In some ways, poets, filmmakers and creative marketers inhabit the same general world. Marketers, when they do their job well, aim to read the psyche of the consumer and find clever ways of reaching them, just as artists do.
As with any art form, marketers perform best when they have a framework to follow. It focuses the mind, and helps make sure that no one veers off script. If your direct mail marketing plan lacks a script, you need to develop one. Here’s what you would put in it when managing a direct mail campaign.
Begin by clearly stating to yourself what your objective is
Direct mail campaigns tend to work towards a number of different aims — to generate enough interest among consumers to have them request quotes and leave their email address is one possibility. Other aims may be include attracting hundreds of paying customers in the store. In other cases, the aim could simply be about having people download a research report whose message you are interested in spreading awareness of.
Whatever your goals may be, you need to define them in clear terms: how many customers you would like to see your direct mail campaign generate, how many downloads you would consider success, and how many email addresses you would like to see added to your mailing list as a result of the success of your campaign. Clearly stated aims help focus effort.
Clearly define your target audience
Every type of target audience that you have on your list will need to be reached in a different way. Consumers and business clients, for instance, tend to respond differently to a given set of marketing materials. Within target client groups, you may go further, drilling down with age, gender, income level, and so on. If it’s a business client that you are targeting, you may go deep with industry type, turnover, and job title. The more research you put in, the more accurate your results.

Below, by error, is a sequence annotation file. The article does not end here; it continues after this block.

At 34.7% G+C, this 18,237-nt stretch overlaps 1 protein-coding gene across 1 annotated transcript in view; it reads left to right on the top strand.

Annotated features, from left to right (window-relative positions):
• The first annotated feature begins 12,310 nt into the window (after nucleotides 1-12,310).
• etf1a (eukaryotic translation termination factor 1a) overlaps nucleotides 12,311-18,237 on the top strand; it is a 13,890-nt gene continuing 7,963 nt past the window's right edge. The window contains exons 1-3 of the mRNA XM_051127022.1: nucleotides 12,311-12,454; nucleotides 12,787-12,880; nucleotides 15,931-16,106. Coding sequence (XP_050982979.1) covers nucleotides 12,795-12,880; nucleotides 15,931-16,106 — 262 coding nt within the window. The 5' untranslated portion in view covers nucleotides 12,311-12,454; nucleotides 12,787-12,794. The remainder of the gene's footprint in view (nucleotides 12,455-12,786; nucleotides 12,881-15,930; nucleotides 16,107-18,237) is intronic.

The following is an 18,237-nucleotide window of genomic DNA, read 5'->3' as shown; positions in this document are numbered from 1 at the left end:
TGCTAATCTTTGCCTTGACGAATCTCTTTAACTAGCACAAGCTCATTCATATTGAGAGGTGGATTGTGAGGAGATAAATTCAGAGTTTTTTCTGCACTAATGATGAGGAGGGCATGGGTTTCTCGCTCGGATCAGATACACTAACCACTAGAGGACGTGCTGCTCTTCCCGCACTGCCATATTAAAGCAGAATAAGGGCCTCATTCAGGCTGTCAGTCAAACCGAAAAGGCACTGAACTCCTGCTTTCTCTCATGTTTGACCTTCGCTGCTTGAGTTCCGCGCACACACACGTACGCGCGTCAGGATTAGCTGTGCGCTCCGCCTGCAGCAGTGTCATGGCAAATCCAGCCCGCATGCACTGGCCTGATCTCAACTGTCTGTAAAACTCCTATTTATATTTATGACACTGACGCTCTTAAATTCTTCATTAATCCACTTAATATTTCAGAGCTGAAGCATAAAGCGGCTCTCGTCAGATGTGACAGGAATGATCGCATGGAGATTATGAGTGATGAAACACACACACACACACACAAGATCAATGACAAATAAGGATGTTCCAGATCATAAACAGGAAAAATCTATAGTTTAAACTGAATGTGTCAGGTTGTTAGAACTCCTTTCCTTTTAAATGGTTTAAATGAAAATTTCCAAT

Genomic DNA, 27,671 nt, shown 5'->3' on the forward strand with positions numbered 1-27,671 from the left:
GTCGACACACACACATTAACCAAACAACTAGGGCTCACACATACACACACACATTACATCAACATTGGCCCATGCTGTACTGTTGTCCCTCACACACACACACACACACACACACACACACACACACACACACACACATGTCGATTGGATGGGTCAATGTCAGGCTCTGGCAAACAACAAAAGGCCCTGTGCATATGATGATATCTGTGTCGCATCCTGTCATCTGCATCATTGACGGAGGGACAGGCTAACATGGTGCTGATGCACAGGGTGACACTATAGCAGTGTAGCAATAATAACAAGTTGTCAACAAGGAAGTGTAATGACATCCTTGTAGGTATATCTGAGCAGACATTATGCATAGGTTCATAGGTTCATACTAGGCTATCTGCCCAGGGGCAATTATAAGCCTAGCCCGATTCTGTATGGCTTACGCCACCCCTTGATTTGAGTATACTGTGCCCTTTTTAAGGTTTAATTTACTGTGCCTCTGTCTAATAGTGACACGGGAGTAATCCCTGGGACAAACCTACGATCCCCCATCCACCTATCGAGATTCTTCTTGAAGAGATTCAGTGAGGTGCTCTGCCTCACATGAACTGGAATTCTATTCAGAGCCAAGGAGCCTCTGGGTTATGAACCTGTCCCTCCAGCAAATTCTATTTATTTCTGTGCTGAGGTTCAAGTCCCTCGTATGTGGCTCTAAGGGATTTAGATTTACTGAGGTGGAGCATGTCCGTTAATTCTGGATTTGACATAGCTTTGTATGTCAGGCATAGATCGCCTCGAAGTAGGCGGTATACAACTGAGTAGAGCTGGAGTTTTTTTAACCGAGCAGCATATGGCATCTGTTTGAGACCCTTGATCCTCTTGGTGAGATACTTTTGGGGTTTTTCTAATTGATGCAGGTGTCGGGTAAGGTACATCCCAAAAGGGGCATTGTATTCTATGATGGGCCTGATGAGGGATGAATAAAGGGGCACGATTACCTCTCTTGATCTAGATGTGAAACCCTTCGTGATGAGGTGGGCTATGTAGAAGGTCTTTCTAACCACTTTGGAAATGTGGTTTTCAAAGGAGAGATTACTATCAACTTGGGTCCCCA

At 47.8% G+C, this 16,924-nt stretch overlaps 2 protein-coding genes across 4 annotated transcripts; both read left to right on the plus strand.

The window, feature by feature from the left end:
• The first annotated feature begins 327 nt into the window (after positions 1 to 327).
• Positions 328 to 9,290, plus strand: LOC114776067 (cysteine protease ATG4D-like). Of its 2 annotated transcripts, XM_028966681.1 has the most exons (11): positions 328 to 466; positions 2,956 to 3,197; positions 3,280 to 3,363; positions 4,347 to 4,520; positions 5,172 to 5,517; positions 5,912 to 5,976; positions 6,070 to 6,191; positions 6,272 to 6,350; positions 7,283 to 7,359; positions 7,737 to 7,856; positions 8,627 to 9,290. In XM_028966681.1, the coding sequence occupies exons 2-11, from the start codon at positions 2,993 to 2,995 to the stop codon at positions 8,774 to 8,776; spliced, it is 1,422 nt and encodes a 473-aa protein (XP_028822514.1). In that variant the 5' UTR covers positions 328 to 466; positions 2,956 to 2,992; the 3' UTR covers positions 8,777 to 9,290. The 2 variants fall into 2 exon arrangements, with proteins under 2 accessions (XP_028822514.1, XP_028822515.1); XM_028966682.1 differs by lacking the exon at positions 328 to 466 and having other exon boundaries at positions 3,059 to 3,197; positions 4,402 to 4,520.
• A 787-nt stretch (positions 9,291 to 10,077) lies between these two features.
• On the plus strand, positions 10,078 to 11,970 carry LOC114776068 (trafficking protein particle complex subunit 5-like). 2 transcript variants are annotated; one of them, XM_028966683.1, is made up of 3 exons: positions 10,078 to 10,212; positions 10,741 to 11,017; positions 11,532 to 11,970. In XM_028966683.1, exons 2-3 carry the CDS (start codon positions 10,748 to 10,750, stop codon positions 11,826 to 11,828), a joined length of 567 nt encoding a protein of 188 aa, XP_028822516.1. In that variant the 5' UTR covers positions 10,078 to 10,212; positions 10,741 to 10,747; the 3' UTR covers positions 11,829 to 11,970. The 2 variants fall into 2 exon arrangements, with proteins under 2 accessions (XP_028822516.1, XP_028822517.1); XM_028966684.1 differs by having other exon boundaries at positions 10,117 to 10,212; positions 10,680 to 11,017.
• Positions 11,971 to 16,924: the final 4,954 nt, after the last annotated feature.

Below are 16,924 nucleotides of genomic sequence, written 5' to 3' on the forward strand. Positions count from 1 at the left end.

Work on your mailing list
Your mailing list is the core of your campaign. A good mailing list full of quality leads nearly guarantees a successful campaign. The best way to build a good mailing list is to make contact with a mailing list broker and manager. These aren’t the same as sellers of meaningless, general-purpose lists. These are services that have expertise in collecting mailing lists from the right sources, and fitting contacts on them.
Think about the best way to make an offer
When people see a piece of direct mail, they expect to see an offer — something that creates excitement, or the desire to act immediately. It could be as simple as discounts and free gifts or samples, or hard-to-find information. It’s important to think your offer through. Sometimes, if companies cannot think of an offer they can truly motivate recipients, they tend to team up with other companies to make joint offers.
Your offer should neatly end in a call to action — an invitation to make a phone call, request a quote, sign up to an email and so on. A lot of thought usually goes into coming upon the right kind of call to action. Most companies try different ideas with different batches of direct mail materials to judge which method works the best.
Think about the design
Whether you use email or print, the design of the promotional materials that you send out can have a great deal of effect on the response of the recipient. With direct mail, you get more room for expression, which should be used to the best possible effect. Printing envelopes with a call to action in one popular possibility.
Finally, think about the timing
If you’re targeting business customers, you want to time your campaign to budgets that are yet to be finalized. If your campaign hits right after businesses adopt their budgets you could have trouble persuading clients to try you out.
Marjorie Garcia is a marketing consultant and is always keen to share her insights and ideas on different marketing methods with an online audience. She writes regularly for a number of marketing and B2B websites.